We didn’t expect to get much from the next performer we approached. His name is Chris Yerlig. He’s a mime. So we put our notebook in our back pocket, and asked if we could take a picture of him trying to get out of his invisible box? “Well, yes, certainly we could do that.”

And then he kept talking. And talking. Stories about his 25 years of miming. We didn’t catch all the details because, well, our notebook was stashed away. His website presents a picture of an accomplished performer, born in England, perfecting his craft on the streets of cities in France and Spain, and performing throughout the world. He volunteers for Magicians Without Borders, Clowns Without Borders and Project Troubadour. He’s performed in Africa, Asia, Central America and the Caribbean, as well as many locations in the U.S. He was in Hershey hoping to add a stop or two in Pennsylvania.

Finally, our eye was caught by Backdraft, one of those behemoth automotive fantasies built to look like it’s ready to take on anybody anywhere in the world. Backdraft is owned by Xtreme Monster Sports of Airville, Pennsylvania, founded by Paul Breaud and Ty Cornelius in 2011. Their business came out of a lifelong friendship and a mutual passion for big, loud and powerful machines.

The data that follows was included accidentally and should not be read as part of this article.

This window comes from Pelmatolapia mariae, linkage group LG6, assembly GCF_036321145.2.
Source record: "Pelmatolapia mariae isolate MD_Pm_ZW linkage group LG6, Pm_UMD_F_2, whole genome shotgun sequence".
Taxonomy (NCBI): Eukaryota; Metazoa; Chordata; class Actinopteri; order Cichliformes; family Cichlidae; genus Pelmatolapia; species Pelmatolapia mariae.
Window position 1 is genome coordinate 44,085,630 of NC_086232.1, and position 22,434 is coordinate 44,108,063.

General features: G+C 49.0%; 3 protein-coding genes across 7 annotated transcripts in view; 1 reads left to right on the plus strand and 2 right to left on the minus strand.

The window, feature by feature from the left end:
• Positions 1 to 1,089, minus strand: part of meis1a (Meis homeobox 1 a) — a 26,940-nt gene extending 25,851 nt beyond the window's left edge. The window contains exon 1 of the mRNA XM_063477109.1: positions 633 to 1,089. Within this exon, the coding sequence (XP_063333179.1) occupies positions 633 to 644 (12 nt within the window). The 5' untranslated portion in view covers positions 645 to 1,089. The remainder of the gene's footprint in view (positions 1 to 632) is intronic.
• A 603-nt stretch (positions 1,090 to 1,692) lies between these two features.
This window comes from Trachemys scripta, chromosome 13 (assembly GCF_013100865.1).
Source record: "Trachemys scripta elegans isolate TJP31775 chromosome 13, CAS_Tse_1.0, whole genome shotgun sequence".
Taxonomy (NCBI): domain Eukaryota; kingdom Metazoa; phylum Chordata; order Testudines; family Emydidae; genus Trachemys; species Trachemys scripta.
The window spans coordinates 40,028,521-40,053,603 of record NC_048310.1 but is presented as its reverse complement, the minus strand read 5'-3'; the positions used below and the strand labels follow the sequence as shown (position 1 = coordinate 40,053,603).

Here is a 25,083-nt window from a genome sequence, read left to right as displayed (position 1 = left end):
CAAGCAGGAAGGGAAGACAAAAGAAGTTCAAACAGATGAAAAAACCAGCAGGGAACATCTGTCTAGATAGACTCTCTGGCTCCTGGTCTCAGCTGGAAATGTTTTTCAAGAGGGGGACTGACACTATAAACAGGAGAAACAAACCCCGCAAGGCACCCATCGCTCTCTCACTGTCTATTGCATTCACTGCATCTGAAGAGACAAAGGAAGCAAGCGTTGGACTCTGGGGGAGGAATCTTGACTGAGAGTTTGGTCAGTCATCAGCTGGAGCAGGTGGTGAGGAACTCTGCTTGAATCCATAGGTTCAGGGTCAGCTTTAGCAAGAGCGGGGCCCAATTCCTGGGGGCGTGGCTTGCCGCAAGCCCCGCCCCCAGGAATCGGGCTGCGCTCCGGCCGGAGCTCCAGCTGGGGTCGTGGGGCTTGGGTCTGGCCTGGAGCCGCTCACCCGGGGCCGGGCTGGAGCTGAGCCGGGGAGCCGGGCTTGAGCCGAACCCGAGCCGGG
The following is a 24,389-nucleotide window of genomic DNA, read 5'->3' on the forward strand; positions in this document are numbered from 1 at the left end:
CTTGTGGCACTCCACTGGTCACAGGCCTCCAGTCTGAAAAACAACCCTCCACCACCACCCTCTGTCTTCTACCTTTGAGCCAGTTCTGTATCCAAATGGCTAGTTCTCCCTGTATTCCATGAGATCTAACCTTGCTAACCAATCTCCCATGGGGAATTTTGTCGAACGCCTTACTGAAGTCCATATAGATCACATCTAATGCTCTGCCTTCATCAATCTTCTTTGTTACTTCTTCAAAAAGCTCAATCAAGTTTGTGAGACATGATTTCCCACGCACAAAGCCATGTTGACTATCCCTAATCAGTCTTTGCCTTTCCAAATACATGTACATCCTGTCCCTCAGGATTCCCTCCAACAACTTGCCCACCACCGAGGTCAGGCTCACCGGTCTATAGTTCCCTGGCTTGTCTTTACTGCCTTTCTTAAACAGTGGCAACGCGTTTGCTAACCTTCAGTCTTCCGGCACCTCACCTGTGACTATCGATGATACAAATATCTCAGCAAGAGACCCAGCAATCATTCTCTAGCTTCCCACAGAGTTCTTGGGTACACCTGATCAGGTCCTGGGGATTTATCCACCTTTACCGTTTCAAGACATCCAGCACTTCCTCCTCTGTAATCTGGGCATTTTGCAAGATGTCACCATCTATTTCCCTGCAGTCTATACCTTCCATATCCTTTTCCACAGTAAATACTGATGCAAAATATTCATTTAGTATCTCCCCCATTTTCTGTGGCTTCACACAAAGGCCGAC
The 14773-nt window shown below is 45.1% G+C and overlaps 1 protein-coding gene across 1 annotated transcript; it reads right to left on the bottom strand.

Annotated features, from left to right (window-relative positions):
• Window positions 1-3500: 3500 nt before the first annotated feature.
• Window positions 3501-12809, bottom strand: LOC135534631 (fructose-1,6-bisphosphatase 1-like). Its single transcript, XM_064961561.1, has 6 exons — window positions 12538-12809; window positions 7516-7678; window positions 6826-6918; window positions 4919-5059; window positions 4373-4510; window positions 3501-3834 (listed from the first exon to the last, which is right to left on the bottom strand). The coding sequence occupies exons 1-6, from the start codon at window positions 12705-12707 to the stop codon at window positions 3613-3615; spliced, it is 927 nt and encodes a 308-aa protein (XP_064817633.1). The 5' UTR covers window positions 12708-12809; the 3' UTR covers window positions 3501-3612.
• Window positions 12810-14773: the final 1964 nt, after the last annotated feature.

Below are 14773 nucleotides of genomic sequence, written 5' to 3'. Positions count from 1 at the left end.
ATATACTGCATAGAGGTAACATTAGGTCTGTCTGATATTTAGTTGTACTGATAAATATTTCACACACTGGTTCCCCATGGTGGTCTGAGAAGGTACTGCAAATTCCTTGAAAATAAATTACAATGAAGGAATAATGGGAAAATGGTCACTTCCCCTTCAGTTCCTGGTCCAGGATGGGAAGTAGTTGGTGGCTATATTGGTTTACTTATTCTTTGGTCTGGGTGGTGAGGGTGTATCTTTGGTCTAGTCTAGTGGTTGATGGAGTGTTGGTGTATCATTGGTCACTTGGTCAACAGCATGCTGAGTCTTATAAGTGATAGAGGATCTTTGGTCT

Backdraft is powered by a 534-cubic-inch supercharged Merlin engine that burns pure ethanol. We really wanted to hear it roar, but an indoor convention really wasn’t the time or place.

We talked briefly to Breaud about the trucks and the business. There are four Xtreme Monster competition trucks and another truck that was built to give rides to motorheads. A truck like Backdraft could cost $150,000 to $200,000 to build, Breaud said, but then you need a truck to haul it around, spare parts, a place to keep it when it’s not crushing Toyotas, etc., etc. Getting into the business with just one truck could cost up to half a million dollars. And then you have to earn paychecks by winning competitions, which means hauling the truck hither and yon — the Xtreme team has been all over the U.S., Canada, Peru — and then when you get to yon, you have to score points by hurtling through the air riding 10 tons of screeching steel and rubber in a machine without wings.

Sounds kind of fun, actually.

Pennsylvania’s fair season starts June 18 with the Kempton Fair in Berks County.

Lancaster Farming will feature a full list of this year’s fairs in the 2020 Fair Guide, which will be published and inserted in our May 23 edition.

For information about advertising in the Fair Guide, contact Becky Rowe at 717-721-4420 or rrowe@Lnpnews.com.